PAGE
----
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How to Beat Procrastination by Perfectionism

Lesson 3

Sometimes, the problem with shipping is that you can't get started. But sometimes, the problem is that you do a lot of work, but you can't get finished. You never feel like your product is good enough, so you keep working, tinkering, tweaking etc.

This is a big problem and a very common form of entrepreneurial procrastination. Here are the steps you can take to prevent it:​

Personal KPI: Change What You Measure

A KPI is a "key performance indicator" - it's what you choose to measure your progress by. The problem is, if you don't carefully pick your KPI, if you just measure your progress by the obviously available indicators, you're setting yourself up for failure.

Personal KPI Action Steps

  • Make a list of goals that matter the most for your business' progress and success. Typically, those are things like: revenue generated, number of sales, leads generated, customer happiness measured by NPS or other score.
  • Pick only one or two top priority goals to focus on.
  • For each of the goals, trace back the steps that cause the outcome, until you reach something you have 100% control over. For example: you can't control how much revenue your business generates. But you can examine what marketing channels contribute the most to revenue and then examine which actions you can take to increase results from those channels (e.g. creating and A/B testing more ads, publishing more content around a certain topic,...).
  • For these actions you can take, set clearly measurable goals (e.g. number of sales calls made, number of posts published, number of hours spent writing, number of A/B tests started). That's your personal KPI. This is what you need to measure and track over time.

We change what we measure, whether we try to or not. By focusing on and measuring the right things, you make it much easier for yourself to make real progress towards your goals. And as you make more efficient progress, you'll find it easier to actually ship what you're working on.

Focus on Output & Quantity

The problem with procrastination by perfectionism is that you're focused on the wrong thing. You're placing your focus on the immediate, short term outcome. Instead, you should reframe and focus on the longer term goal of getting really good at what you do.​

I can't overstate how important it is to start producing at quantity.

Focus on Quantity - Action Steps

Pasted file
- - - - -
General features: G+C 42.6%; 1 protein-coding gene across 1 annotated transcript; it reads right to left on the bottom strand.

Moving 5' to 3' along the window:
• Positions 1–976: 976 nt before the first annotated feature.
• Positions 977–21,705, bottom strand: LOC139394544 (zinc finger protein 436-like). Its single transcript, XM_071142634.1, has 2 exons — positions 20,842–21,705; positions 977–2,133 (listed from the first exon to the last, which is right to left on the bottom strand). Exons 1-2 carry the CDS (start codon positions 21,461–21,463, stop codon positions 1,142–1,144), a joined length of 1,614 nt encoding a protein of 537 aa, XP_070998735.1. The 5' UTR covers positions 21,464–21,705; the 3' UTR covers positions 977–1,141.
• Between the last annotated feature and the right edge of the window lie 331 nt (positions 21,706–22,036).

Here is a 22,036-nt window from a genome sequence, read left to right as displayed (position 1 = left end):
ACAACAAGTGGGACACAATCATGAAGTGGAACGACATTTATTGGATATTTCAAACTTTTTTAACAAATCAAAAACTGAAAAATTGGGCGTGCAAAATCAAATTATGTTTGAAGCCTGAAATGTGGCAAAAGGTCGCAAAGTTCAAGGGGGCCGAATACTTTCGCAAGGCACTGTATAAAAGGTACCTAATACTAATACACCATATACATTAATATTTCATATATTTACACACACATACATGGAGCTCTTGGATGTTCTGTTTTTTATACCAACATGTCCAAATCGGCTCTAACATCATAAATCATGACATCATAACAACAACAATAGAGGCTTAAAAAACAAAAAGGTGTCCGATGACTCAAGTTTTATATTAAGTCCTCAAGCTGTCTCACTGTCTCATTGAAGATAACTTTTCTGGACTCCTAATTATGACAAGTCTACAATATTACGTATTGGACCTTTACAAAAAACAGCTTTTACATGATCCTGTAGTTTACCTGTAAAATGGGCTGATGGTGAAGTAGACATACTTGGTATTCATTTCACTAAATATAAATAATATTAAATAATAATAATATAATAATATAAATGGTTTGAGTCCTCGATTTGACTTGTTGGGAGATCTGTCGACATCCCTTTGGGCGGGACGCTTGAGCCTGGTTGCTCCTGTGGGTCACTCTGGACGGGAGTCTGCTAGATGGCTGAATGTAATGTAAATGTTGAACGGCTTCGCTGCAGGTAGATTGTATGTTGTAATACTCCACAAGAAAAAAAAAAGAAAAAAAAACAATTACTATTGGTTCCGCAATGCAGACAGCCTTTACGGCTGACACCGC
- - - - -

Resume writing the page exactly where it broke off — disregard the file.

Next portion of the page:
• Review your main goal from the first lesson.
  • Ask yourself: what do you need to get good at, to reach this goal? An example could be: I want to create and sell an online course. I need to get good at creating training material (like online videos) that explain something clearly and help my audience take action.
  • Do the thing you want to get good at regularly and at volume. For the example above: create a video tutorial on some subject you know stuff about, every day.
  • A great tool to use for this is the 30 day challenge: challenge yourself to deliver something that is related to the skill you want to build, every day for 30 days.

Shift Your Focus from You to Your Audience

It's easy to get stuck in procrastination by perfectionism when you're worried about yourself. Worried about how people will judge you, worried that you're not good enough to teach something or create a product, worried that your product won't succeed if it's not perfect etc.

It can be transformative to shift your focus to ​your audience - to other people - instead.

Shift Your Focus - Action Steps

  • Write down what problem you want to solve for people, with your product.
  • Write down how your customer's life will be better, once they use your product.
  • Now, ask yourself: who are you depriving, by not shipping your product? Who are you serving, as long as you keep your product to yourself because it's not quite perfect enough? Could you create something right now that would help some people with something? And wouldn't that be better than letting all those people wait for who-knows-how-long, so that they can eventually get a better product?
  • Finally, ask yourself: couldn't you ship something useful now and still ship a better version of it later? Would shipping an imperfect version of your product now really take away from shipping a better version in the future?

Get Someone Else to Launch for You

Do you enjoy creating your product and making it better and tinkering away at every possible detail? Would you much rather keep tinkering than launch your product and do all the marketing and sales stuff?

In that case, teaming up with someone, so you can be the creative and they can be the marketer could be the perfect solution for you.

There's no action step here, because if you don't already have a person to work with, summarizing how to find a good partner for your business would take up more space and time than we have, here (may be a topic for future courses and podcast series, though). If you already do have someone you can work with, it's simply a matter of delegating. Even if neither of you are experienced marketers, simply splitting the responsibilities will help make this happen. If it's one person's job to launch and market the product, it makes shipping a lot easier.​

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